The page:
Canned Baked Beans
How we tested
Since they are so mild, white beans are often cooked with plenty of salt, sugar, and pork—the alchemy that makes baked beans so popular. And while baked beans are a staple of backyard gatherings, few of us bother to make them from scratch. Canned baked beans deliver convenience, especially in the heat of summer. But are they any good?
Sampling Pork-Based and Vegetarian Baked Beans
We gathered cans from industry leaders and three vegetarian-style brands. We rounded out our lineup with an outlier: a pork and bean product that isn’t technically baked beans but was deemed close enough (through pre-tasting). All the beans were heated in saucepans and sampled plain by our panel of 22 tasters. Our preferences quickly fell into line: We liked sweet, slightly firm beans.
Seeking Balance in Flavor & Texture
Surprisingly, a meatless product came out on top, just ahead of two well-known brands. Tasters rated these three brands the sweetest, and a check of the ingredient list confirmed that they did indeed contain the most sugars. The top three brands were also judged to have the best texture, which makes sense when you consider that sugar slows the softening process (our tasters liked beans with a little bite).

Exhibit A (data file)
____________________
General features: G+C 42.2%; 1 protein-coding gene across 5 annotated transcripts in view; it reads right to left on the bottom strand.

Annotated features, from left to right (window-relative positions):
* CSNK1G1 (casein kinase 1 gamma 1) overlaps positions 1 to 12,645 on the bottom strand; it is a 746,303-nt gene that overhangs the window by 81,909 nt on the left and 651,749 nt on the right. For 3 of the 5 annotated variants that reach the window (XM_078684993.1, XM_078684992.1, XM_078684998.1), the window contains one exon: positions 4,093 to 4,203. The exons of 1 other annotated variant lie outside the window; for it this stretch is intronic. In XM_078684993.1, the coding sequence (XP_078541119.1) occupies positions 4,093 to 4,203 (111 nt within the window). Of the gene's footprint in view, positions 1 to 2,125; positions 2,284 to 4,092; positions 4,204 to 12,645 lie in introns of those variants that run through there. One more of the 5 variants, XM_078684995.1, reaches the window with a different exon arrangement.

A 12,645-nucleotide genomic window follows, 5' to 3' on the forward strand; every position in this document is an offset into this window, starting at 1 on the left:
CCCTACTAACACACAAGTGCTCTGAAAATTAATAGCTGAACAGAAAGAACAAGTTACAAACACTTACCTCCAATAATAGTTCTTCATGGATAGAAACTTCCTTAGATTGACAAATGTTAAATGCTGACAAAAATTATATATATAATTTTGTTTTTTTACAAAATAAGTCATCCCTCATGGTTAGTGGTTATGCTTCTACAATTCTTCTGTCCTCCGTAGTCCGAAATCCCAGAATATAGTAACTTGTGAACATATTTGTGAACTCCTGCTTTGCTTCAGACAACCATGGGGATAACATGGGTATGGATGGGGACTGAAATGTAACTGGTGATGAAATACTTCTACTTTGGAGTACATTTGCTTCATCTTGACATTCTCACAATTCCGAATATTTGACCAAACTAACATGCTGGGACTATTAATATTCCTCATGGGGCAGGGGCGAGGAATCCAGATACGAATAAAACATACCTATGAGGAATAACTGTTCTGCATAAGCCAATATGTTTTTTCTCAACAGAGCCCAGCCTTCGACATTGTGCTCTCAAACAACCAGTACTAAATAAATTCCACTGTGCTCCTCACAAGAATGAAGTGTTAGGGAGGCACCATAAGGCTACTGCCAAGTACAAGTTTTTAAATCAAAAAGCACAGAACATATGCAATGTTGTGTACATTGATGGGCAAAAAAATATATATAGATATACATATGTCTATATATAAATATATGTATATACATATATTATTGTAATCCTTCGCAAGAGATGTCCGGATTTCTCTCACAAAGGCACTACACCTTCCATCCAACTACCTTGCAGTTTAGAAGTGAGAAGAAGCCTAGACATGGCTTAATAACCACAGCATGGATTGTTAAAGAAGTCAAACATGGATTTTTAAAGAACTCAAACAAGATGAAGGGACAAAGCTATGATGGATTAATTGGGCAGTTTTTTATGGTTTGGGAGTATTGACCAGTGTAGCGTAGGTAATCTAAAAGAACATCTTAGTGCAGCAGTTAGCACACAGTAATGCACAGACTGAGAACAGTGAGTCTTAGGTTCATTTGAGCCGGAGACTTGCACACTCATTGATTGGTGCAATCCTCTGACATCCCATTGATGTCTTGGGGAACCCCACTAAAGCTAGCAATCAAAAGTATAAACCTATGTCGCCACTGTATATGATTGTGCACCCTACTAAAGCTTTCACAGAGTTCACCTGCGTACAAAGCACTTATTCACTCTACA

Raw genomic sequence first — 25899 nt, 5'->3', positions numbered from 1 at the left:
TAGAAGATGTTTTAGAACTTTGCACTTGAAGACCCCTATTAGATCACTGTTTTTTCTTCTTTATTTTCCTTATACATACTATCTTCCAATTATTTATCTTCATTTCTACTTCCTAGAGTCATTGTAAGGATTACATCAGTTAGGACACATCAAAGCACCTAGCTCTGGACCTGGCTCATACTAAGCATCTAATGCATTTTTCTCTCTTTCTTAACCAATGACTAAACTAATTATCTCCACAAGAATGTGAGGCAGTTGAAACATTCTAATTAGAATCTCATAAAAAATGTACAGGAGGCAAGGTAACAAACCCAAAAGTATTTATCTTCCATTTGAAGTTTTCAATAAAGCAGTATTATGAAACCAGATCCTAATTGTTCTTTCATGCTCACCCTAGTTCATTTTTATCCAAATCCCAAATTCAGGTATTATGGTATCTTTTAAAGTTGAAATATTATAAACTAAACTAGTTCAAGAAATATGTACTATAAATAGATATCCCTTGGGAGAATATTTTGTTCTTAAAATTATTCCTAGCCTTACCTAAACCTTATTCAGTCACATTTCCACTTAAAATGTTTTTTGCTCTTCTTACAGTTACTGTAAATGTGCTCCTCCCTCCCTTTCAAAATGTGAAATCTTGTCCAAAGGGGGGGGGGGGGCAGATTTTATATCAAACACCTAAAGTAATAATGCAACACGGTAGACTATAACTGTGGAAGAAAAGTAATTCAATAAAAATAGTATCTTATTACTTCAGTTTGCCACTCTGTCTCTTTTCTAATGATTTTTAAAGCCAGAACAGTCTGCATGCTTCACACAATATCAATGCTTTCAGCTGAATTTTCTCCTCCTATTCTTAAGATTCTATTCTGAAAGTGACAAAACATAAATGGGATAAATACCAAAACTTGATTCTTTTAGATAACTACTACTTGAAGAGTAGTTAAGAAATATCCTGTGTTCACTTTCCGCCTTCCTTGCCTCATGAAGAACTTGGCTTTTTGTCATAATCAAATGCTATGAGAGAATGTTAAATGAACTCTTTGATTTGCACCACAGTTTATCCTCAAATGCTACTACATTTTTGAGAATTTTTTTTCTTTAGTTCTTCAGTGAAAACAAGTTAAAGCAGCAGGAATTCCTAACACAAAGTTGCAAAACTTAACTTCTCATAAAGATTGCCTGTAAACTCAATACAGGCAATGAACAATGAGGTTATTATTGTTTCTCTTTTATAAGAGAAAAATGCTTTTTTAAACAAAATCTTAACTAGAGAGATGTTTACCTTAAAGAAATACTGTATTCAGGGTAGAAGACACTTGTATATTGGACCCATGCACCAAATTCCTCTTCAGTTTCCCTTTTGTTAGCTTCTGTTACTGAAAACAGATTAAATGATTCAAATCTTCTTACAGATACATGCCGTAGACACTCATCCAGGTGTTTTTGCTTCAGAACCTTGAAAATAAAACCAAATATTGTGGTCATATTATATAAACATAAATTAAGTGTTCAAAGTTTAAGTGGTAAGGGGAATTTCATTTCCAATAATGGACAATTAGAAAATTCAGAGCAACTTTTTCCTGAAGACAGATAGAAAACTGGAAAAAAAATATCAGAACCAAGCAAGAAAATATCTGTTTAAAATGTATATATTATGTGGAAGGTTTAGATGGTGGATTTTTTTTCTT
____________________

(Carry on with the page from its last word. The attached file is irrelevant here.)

Choose Molasses; Avoid Tomato
More important, the type of sweetener had a big impact on flavor. Our top four brands all contain molasses, a classic baked bean seasoning that adds complexity and depth. Our three least-favorite brands rely on high fructose corn syrup, evaporated cane juice and maple syrup, and sorghum (respectively) instead. Finally, the three lowest-ranked brands contain tomato puree, which made the beans taste inappropriately “ketchup-y”; the recommended brands are not made with any tomato product.